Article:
Thursday, 10 September 2015

SPHPM researchers investigate the role of the attitudes of maternal health care providers and quality of care

Professor Jane Fisher, Adjunct Associate Professor Stanley Luchters and researchers from The Burnet Institute and the University of Witwatersrand have co-authored a systematic review on attitudes and behaviour of various maternal health care providers and how this plays a role on seeking health care and the quality of care provided.

Past studies have investigated maternal health care provider attitudes towards women in low to middle income countries however, there have been few syntheses or systematic reviews of their findings. Those available focused on specific attitudes or behaviours (for example disrespect) or looked at only one time-period (labour). A broader review of all attitudes and behaviours within low and middle income countries which covers the full maternity period can provide valuable data to improving the quality and utilisation of maternal health services.

The authors of the review used systematic methods to review a broad range of peer-reviewed literature and identify various behaviours and attitudes of maternal health care providers towards patients within low and middle income countries.  Five different databases were utilised to find studies from January 1990 to December 2014. The included studies that discussed the impacts of maternal health care provider attitudes on their patients, as well as any factors which may impact these attitudes. Excluded topics were behaviours associated with HIV infections and any studies of providers conducted outside of the formal health care system, such as traditional birth attendants.

The field of maternal health care has seen several developments, on a global scale, in effort to reduce the rates of maternal mortality. However, these improvements are not moving at a fast enough rate to reach the United Nations’ Fifth Millennium Development Goal. This goal sought to reduce the maternal mortality ratio by three quarters by 2015. The second target of the Millennium Development Goal was to provide universal access to reproductive health services by 2015. Current statistics indicate that 273,500 women die during or after pregnancy and childbirth every year. Ten million women also are affected by an illness associated with pregnancy, depression or a disability each year.

Most pregnancy-related death and disability occurs in low and middle income countries and often, these can be prevented. However, there are several barriers that are limiting easy access to necessary maternal health care services. These include gender discrimination, cultural practices, ignoring woman’s needs, lack of knowledge regarding the symptoms of various illnesses, the expenses involved, and mediocre quality of care. The issue of quality of care has been identified as a crucial issue in the rates of maternal mortality and morbidity, given that the rates remain high, regardless of significant increases in the reach and coverage of maternal health services.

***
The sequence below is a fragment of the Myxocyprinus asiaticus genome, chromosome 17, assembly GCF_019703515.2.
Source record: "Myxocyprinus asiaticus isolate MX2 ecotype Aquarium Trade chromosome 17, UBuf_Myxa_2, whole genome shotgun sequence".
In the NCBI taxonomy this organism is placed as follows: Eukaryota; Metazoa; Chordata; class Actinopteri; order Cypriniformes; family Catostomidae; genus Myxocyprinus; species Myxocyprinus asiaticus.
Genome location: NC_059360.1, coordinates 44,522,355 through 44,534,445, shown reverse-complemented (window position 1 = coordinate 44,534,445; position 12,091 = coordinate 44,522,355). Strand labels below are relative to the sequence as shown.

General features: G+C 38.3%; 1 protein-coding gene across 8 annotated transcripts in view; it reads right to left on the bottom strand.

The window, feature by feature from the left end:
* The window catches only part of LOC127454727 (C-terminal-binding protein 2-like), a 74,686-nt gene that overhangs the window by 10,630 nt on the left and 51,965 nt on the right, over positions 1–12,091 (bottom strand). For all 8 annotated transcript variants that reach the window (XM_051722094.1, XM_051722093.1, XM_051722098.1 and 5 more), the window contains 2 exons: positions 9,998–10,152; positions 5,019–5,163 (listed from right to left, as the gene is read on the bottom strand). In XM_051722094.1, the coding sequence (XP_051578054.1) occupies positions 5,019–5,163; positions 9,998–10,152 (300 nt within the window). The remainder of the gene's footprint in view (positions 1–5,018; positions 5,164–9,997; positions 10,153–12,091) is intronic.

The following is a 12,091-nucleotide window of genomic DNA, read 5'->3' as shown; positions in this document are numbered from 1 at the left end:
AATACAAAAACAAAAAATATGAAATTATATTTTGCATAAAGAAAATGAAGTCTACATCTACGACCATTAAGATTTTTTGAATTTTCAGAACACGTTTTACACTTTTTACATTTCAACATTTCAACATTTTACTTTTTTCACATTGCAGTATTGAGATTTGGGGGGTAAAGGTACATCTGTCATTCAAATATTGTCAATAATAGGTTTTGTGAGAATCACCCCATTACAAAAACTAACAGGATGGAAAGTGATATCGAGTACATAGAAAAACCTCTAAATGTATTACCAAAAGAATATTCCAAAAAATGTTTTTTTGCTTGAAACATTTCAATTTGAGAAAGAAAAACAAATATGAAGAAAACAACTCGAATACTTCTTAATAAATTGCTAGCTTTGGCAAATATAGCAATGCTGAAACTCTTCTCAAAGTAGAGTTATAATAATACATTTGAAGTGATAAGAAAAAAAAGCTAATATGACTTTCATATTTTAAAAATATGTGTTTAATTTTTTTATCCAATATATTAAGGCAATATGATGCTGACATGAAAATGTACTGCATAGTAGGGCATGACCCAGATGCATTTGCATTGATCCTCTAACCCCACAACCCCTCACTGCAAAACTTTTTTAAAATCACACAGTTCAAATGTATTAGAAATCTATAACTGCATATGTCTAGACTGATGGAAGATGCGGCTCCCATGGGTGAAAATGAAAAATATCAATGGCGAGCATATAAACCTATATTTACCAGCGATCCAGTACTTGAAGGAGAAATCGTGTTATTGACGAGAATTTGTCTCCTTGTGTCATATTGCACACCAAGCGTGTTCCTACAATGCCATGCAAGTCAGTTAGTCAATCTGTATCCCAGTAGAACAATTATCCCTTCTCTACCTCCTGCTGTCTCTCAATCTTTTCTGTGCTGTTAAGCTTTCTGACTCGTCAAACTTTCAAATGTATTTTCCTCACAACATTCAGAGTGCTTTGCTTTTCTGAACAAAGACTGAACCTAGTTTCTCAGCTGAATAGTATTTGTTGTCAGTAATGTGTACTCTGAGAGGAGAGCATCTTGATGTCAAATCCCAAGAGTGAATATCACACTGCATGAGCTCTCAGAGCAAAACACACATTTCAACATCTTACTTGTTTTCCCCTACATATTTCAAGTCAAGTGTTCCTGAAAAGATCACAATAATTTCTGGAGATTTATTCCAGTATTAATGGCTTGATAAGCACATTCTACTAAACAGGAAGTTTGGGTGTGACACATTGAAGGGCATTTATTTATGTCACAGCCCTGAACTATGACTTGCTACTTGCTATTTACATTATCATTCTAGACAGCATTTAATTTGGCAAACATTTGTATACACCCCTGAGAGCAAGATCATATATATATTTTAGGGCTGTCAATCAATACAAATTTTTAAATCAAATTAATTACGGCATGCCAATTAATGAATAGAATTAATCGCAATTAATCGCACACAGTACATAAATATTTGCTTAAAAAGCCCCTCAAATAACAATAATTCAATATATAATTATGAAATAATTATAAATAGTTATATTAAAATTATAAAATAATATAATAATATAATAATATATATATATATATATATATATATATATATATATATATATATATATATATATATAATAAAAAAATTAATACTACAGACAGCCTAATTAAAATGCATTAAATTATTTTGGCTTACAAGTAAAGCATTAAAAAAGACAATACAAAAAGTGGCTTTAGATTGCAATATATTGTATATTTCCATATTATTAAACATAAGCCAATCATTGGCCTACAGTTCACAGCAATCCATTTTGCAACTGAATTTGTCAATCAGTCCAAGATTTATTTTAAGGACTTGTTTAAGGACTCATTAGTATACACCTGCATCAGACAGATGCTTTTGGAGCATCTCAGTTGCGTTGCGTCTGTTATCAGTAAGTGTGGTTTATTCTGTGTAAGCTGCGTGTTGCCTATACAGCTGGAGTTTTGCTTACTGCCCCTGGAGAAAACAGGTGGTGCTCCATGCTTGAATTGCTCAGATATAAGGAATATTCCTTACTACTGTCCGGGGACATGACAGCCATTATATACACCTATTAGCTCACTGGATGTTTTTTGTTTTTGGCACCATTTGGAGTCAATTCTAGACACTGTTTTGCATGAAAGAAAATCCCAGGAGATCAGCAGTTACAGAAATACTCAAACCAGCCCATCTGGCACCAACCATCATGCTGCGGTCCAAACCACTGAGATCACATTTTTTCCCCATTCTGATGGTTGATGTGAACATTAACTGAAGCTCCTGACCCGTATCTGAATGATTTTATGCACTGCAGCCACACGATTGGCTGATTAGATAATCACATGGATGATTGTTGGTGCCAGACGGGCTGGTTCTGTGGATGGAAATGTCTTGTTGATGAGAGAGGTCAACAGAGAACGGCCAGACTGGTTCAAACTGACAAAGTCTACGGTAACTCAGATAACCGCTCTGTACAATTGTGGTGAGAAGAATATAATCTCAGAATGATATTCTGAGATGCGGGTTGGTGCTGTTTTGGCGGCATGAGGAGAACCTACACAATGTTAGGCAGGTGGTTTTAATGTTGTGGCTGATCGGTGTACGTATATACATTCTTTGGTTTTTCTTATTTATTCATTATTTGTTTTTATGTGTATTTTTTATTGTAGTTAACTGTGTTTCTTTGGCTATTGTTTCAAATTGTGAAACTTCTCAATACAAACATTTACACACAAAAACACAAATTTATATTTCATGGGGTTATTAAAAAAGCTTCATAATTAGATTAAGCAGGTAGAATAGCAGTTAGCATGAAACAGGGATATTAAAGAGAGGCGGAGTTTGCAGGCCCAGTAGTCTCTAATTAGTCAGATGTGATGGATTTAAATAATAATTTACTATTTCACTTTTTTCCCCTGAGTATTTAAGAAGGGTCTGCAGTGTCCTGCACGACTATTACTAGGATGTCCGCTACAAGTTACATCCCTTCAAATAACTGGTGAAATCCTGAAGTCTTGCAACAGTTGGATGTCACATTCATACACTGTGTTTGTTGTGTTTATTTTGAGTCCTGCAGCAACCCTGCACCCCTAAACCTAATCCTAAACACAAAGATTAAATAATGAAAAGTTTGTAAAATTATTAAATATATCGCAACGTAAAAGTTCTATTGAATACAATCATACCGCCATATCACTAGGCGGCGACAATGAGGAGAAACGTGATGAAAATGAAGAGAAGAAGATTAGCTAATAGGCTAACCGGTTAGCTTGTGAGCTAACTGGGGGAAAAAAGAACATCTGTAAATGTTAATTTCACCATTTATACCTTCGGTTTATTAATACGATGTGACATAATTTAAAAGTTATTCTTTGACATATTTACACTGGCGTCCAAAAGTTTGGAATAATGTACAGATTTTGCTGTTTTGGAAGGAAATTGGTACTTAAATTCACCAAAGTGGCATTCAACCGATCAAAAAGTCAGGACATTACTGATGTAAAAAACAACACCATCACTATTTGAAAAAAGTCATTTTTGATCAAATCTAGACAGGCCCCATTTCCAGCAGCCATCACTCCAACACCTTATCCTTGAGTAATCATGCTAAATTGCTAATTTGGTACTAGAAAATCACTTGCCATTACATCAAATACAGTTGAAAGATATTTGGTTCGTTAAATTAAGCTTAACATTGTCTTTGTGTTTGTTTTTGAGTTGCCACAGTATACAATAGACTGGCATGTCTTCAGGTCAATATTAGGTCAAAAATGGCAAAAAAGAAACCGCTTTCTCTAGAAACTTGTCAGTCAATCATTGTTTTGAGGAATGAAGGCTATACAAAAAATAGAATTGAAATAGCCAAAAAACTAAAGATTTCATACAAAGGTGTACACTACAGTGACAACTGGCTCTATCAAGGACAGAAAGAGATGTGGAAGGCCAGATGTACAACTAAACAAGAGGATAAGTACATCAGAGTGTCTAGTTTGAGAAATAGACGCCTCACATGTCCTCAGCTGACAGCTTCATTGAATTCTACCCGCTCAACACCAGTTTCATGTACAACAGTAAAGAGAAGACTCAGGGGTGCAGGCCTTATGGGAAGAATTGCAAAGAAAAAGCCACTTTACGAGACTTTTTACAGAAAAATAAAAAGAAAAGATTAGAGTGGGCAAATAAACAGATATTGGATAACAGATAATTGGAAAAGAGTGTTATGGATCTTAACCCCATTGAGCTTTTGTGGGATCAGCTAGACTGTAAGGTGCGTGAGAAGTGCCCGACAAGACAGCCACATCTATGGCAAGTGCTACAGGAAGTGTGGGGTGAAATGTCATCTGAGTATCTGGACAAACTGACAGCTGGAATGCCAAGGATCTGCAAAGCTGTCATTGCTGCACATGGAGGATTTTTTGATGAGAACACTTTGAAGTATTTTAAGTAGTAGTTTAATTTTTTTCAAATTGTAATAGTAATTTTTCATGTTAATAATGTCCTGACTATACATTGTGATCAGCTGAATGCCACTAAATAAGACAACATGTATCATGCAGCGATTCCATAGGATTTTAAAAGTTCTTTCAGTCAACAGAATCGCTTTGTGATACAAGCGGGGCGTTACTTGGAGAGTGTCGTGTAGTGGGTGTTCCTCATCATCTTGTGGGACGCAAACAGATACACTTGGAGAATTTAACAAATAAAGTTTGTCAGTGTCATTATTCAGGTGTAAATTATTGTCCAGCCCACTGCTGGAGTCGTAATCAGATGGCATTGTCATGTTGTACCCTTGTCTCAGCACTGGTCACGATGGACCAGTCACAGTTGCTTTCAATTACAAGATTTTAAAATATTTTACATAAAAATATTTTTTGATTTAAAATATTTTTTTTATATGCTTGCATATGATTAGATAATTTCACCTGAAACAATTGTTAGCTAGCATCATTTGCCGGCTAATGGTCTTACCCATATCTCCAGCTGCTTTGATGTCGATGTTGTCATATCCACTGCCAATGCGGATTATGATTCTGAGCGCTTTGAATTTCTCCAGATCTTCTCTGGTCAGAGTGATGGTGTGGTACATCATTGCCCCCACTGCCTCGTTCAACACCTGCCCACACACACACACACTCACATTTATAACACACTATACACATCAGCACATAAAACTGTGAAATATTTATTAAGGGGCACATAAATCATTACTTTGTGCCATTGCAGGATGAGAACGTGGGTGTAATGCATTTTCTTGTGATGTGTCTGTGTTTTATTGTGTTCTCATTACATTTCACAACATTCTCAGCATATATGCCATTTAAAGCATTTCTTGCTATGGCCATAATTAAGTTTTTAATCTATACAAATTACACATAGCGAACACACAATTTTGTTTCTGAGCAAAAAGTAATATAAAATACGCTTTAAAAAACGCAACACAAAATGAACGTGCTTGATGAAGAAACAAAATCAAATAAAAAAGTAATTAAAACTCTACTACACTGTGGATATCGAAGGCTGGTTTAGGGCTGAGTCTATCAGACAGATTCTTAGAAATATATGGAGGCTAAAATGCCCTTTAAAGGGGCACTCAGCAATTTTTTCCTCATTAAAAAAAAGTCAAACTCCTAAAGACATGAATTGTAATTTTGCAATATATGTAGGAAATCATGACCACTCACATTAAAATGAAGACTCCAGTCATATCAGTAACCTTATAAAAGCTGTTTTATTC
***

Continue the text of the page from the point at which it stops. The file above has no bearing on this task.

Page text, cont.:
The term quality of care has no common consensus or accepted meaning. It can be argued that the term ‘quality of care’ applies to a wide range of practices such as safety, the clinical efficacy and the experience of the patient. However, specifically to reproductive health care, quality of care encompasses six concepts. These include the information given to the patient, choice, technical competence, interpersonal relations, the use of follow-up and community components, and an array of services.

Further, the manners, behaviour and attitude of maternal health care providers are a crucial component to the quality of care delivered to the patient. This can have both positive and negative impacts on not only the woman but her intimate partner and wider family. Without considerate and respectful care from providers, patients can be not only disappointed with the system of care, but this can lead to them not accessing antenatal and postnatal services. These are imperative elements in improving maternal health outcomes and enabling women to have a consistent access to a high standard of care.

One hundred and twenty five articles were reviewed and 81 papers were included in this study. About two-thirds of the studies incorporated qualitative methodology and over half of the papers studied public sector services. Most were undertaken in Africa with Asia and the Pacific following. Fifty eight of these studies also only discussed negative attitudes with minimal articles exploring positive attitudes such as sympathetic, helpful and caring behaviours. Articles also noted that there were instances of abuse inflicted towards patients, the lack of access to health care providers, invasion of privacy, lack of communication and a reluctance to account for traditional practices.

The authors conclude that the review gathered a sufficient amount of data regarding negative attitudes of maternal health care providers and their role in adversely impacting the patient’s satisfaction with their level of care, their efforts to search for care options and their overall well-being to identify this as a significant public health problem. The review also demonstrates that negative experiences are reported more than positive experiences. These various experiences highlight there is a need to better the existing health systems as well as improve the workforce on multiple levels such as providers’ communication and counselling abilities. These aspects are imperative to ensure that females receive the highest standard of maternal care everywhere including in low and middle-income countries. 

You can read the paper here

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